offence. He ordered him for the first offence to pay a penalty of £10 and
costs, and £1 and costs for each of the others - in all £17.16s.
Davidson was fined £33 in all. The money in each instance was paid.
REPORTED IN THE TIMES NEWSPAPER OF 7TH NOVEMBER 1884
WILLIAM POWLING - EMBEZZLEMENT
At Worship-street, William Powling, 22, Carman of Birkbeck-road, Kingsland, was
charged with embezzling, during the past 3 months, various amounts received on behalf of
his master, Charles Offen of High Street, Kingsland. The prosecutor a baker, carrying
on business in the Kingsland-road, stated that the prisoner had been in his service about
nine months, and was employed to deliver bread and collect accounts from customers, on
his round. About four months ago prosecutor discovered that a number of accounts
amounting to about £16 had been paid to the prisoner, who had not included them in his
returns, but he overlooked the offence then, on the prisoner promising to act honestly in
future and to five up drinking habits.
Recently, further defalcations, which he estimated to amount to £20, had taken place, and
he decided to prosecute him. Witnesses were examined who had paid money to the
prisoner and who produced his receipts for £6, and the whole of that sum the prosecutor
said had been kept back. It was stated that the prisoner had been engaged in gambling
etc., and Mr.Busby said it appeared he had robbed his master wholesale. Mr.Bushby
now sentenced the prisoner to six months imprisonment under the Summary Jurisdiction
POWLING IN THE TIMES
are any of these miscreants your ancestor ?
POWLING IN THE COURTS
ONE OF CHISWICK'S "CHARACTERS" HAS GONE -
JOE POLDING DIES
Mr.Joseph ("Joe") Polding, one of Chiswick's best-known characters, died in St.Johns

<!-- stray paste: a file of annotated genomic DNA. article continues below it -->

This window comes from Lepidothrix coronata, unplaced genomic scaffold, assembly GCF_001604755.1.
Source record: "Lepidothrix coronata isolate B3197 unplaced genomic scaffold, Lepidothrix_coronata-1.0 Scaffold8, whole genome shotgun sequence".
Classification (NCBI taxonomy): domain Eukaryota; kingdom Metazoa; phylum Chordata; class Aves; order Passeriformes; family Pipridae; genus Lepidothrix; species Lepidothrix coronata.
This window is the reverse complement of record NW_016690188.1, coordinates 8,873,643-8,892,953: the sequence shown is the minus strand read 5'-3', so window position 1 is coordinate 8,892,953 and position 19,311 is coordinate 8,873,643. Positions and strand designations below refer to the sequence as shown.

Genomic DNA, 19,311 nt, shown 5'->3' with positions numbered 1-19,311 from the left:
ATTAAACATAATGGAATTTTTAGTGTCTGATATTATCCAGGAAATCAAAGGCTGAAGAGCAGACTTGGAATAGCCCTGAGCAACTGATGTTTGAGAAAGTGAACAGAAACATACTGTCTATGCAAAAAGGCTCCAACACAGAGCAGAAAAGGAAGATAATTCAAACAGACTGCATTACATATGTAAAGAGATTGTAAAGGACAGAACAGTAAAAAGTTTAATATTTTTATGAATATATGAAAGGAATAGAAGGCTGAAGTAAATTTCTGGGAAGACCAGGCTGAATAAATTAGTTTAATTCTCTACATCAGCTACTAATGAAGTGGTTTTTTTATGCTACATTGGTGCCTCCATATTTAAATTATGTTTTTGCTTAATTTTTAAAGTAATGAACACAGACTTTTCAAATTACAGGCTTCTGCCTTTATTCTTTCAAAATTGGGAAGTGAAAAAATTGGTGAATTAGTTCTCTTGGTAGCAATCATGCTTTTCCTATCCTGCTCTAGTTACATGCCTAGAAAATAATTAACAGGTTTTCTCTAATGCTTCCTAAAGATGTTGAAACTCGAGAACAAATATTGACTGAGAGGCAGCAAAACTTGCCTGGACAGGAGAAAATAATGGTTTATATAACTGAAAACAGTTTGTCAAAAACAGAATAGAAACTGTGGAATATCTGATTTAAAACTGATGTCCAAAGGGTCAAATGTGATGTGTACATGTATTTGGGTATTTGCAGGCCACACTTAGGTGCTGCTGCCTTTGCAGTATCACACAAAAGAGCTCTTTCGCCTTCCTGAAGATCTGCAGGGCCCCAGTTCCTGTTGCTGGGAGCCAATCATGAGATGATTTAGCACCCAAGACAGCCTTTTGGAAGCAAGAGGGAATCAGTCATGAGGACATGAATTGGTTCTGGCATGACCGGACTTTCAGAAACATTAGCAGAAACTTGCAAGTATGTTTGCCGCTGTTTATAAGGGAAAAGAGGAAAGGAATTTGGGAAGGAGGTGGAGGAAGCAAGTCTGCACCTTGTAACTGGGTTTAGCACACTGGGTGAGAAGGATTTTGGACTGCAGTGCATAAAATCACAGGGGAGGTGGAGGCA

Hospital, Twickenham, on July 18th after an illness lasting about a year. He would
have been 90 in September. "Joe" - for that was how he was known to a vast number
of Chiswick residents - had lived here all his life. He started work when he was 10
years old, helping his father in the dairy business which still bears the name of Polding
and is now run by a great grandson. (gt.grandson of his father not Joe)
In his younger days he was a familiar figure at all political meetings. He was a fearless
Labour supporter, and at a time when to be so was to court almost universal
disappoval. That made no difference to Joe Polding. If he believed in a cause he would
support it come what may.
He enlivened Conservative meetings with his rapid-fire heckling, and on more than one
occasion brought proceedings to a stand-still until police requested him to move on. He
would leave with a mischievous chuckle: the meetings would proceed, but would be a
good deal less entertaining. Politically, "Joe" Polding could be said always to know
what he was talking about. He was one of the first to realise the value of trade unions
(he was a paid-up member of one well into his seventies). and the importance of getting
the workers to unite. "The workers are their own worst enemies, he often exclaimed,
and never saw any reason to change that opinion.
ON THE BENCHES
He was one of the prime movers in establishing a Brentford and Chiswick Pensioners
Federation. Their first meetings were on the benches on Turnham Green common.
For many years he worshipped at Chiswick Mission, Fraser-street.
Until last summer he could often be seen in Chiswick High-road; he would sit for hours
watching the stream of traffic pass by. His final illness started about a year ago, and
he underwent an operation in December. His home was with his son and daughter-in-
law, Mr and Mrs Horace Polding, at Reckett-road. His wife died in 1931.
A funeral service was at Mortlake Crematorium on Friday conducted by Paster H.G.
Dean, Chiswick Mission. Only the four sons attended - one of Mr.Polding's last
OBITUARY OF JOSEPH POLDING
"THE BRENTFORD AND CHISWICK TIMES" NEWSPAPER
Joe Polding of Chiswick
(c) 2006 Jill Walker
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This page last modified on Saturday, September 13, 2008